An initial study suggests that immunity to COVID-19 can last for at least 6 months – and possibly longer, potentially even a few years, when all components of the body’s immune memory are taken into consideration.
Many previous studies have focused on the antibodies and protein composition of the immune system with some studies suggesting that immunity lasts only a few months.
However, this new study, that has not been peer-reviewed or published in the scientific journal, has analyzed multiple compartments of immune memory over time: antibodies, B cells and T cells, among other features of immune memory.
The study included 185 adults, ages 19 to 81, in the United States who had recovered from Covid-19. Most of the adults had mild disease.
The research team comes from the La Jolla Institute of Immunology, University of California, San Diego, and the Icahn School of Medicine at Mount Sinai. They analyzed blood samples from patients at various stages from the moment the symptoms appeared.
In the blood samples, the researchers examined components of immune memory. They found that antibodies “were durable” with only “modest declines” emerging at six to eight months, but noted that there was about a 200-fold range in the level of antibody responses among the adults.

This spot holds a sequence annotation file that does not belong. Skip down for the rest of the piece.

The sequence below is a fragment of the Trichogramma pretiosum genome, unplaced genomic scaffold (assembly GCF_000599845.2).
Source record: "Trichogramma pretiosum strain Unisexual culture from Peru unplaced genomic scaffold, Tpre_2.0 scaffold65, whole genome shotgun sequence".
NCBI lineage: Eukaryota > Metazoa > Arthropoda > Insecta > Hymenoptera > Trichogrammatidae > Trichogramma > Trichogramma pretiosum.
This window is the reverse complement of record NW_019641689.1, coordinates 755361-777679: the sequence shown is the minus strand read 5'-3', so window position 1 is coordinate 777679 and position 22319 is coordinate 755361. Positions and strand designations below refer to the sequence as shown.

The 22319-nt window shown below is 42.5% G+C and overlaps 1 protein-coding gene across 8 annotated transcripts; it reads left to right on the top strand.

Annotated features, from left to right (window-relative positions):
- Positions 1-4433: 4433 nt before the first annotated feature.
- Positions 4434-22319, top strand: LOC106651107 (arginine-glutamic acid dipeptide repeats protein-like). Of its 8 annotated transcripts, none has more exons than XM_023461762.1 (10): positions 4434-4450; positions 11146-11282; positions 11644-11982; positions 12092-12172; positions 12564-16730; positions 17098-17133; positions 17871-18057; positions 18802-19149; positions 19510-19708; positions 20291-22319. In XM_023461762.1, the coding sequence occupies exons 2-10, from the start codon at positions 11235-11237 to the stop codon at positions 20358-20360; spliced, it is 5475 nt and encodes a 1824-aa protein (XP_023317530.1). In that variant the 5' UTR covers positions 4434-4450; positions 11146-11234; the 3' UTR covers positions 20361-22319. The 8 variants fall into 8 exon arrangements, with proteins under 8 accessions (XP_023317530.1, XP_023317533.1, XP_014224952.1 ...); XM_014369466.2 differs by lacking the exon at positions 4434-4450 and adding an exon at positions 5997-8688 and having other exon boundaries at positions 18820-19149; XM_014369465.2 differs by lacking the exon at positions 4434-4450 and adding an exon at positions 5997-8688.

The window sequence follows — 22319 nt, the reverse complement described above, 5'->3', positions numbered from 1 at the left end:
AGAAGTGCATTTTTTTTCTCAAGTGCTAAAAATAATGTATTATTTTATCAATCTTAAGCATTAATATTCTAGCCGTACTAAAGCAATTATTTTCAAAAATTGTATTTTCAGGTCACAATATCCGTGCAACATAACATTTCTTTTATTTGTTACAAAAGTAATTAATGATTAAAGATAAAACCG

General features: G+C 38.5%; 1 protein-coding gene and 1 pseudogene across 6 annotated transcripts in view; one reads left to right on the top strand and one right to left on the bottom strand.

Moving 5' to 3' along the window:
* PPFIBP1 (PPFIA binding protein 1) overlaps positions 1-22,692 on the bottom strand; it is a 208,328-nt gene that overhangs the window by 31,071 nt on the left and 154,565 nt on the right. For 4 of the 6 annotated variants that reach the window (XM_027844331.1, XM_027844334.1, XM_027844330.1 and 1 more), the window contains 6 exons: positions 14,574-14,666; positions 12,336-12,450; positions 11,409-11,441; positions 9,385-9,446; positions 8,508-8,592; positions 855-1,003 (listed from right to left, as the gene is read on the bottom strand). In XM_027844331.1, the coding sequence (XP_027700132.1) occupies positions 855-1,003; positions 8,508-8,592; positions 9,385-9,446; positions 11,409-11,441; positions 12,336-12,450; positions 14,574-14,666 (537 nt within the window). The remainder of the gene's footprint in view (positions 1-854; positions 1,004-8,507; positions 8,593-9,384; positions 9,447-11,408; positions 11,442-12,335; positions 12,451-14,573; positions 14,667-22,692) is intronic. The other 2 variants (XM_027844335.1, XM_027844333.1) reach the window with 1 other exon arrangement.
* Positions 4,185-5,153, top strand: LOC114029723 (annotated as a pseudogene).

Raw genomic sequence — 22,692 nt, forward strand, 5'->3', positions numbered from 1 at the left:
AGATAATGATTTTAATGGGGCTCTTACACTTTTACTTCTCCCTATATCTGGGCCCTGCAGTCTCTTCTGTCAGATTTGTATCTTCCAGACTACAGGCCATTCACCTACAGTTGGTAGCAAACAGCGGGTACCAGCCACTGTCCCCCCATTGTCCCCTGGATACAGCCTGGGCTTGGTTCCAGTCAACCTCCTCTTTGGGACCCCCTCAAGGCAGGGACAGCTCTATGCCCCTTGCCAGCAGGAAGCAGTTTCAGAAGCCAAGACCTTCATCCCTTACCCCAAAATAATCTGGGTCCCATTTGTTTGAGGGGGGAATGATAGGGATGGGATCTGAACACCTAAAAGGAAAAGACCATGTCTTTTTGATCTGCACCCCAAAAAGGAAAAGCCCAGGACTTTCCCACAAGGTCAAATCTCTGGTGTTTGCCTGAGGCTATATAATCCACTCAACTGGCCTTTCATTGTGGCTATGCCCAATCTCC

The researchers have also found that Memory B cells have been found in most cases of COVID-19, and it appears that the number of memory B cells increases with time.
“B-cells for some infections can persist for a long time, including more than 60 years after getting the smallpox vaccine, or more than 90 years after getting the flu,” the report says.
The researchers found two types of T cells and the data suggested that “T cell memory might reach a more stable plateau, or slower decay phase, later than the first 6 months post-infection”.
However, this study still has many limitations, requiring more studies on a larger scale to see if similar findings have been identified.
According to Lawrence Young, Professor of Molecular Oncology at the University of Warwick, who was not involved in the study, commented that “overall, this is an important study confirming the existence of immune memory to SARS-CoV-2 but with a degree of variation from person to person”.
Compared to initial thought, this study shows that immune responses can be sustained longer, sparking hope for an effective vaccine and a sustained immunity.
In viruses, some diseases can achieve lifelong immunity. But respiratory viruses like the flu tend to mutate, and people can get it again and again.
So, vaccines for these diseases provide only partial protection against serious infections and illness.
The coronaviruses seem to lie in the middle. Seven types of coronavirus are found to be contagious to humans, including SARS-CoV-2.
Many human coronaviruses can cause the common cold, but since they are usually not lethal, they have not been thoroughly studied.
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